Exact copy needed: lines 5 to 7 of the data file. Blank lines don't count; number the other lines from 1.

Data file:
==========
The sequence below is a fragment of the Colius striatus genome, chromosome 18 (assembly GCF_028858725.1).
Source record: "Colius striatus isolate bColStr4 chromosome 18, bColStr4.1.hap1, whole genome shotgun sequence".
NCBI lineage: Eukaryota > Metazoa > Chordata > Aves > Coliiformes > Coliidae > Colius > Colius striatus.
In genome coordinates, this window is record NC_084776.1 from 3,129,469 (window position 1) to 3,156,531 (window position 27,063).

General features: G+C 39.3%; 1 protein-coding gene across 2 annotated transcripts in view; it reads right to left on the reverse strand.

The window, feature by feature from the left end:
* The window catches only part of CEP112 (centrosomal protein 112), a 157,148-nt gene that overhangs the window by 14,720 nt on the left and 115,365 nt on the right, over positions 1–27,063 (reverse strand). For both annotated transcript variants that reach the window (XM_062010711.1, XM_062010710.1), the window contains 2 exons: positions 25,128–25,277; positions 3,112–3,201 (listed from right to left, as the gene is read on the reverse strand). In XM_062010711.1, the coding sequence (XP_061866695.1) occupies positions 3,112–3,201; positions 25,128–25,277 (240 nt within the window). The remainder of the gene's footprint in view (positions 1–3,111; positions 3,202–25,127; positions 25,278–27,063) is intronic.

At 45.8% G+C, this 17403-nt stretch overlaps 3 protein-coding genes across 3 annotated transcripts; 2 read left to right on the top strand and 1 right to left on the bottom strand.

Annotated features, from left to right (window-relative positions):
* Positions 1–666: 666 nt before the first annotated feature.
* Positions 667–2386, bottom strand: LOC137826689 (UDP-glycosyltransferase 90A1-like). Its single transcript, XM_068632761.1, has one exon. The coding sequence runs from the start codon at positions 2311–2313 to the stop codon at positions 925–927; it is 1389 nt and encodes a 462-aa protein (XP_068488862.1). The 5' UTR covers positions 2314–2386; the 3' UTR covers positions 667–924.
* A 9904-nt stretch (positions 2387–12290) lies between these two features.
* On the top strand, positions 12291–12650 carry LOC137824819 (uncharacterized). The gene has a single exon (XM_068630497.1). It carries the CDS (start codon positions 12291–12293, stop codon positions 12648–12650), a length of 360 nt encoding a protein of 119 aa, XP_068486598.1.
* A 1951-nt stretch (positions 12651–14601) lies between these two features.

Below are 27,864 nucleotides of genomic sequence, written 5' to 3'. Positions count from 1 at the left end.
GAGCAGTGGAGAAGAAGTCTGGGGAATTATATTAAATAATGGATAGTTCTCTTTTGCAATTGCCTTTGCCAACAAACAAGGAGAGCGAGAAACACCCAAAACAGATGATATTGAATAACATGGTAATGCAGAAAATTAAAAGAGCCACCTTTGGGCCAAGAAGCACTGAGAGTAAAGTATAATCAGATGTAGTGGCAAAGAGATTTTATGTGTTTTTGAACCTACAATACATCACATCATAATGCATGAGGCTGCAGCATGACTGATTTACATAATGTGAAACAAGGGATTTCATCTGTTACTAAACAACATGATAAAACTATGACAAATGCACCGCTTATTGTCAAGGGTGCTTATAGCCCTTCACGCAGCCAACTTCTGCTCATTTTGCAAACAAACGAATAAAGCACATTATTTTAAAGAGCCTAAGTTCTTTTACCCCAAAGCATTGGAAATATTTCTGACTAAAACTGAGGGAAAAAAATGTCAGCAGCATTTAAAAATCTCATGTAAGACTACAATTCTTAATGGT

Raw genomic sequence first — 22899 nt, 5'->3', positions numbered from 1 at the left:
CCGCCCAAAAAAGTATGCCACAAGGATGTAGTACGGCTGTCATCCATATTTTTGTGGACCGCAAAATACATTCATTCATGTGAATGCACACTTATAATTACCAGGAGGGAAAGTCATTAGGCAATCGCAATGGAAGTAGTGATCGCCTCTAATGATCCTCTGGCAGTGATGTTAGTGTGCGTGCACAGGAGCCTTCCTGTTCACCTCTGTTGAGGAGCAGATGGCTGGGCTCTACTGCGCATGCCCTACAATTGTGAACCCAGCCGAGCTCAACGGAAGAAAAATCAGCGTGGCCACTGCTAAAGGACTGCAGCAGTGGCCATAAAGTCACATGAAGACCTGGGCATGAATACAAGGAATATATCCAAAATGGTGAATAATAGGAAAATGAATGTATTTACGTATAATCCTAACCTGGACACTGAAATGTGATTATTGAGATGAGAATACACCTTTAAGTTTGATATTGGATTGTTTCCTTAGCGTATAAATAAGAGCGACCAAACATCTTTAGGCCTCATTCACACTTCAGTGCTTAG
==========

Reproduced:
General features: G+C 39.3%; 1 protein-coding gene across 2 annotated transcripts in view; it reads right to left on the reverse strand.

The window, feature by feature from the left end:
* The window catches only part of CEP112 (centrosomal protein 112), a 157,148-nt gene that overhangs the window by 14,720 nt on the left and 115,365 nt on the right, over positions 1–27,063 (reverse strand). For both annotated transcript variants that reach the window (XM_062010711.1, XM_062010710.1), the window contains 2 exons: positions 25,128–25,277; positions 3,112–3,201 (listed from right to left, as the gene is read on the reverse strand). In XM_062010711.1, the coding sequence (XP_061866695.1) occupies positions 3,112–3,201; positions 25,128–25,277 (240 nt within the window). The remainder of the gene's footprint in view (positions 1–3,111; positions 3,202–25,127; positions 25,278–27,063) is intronic.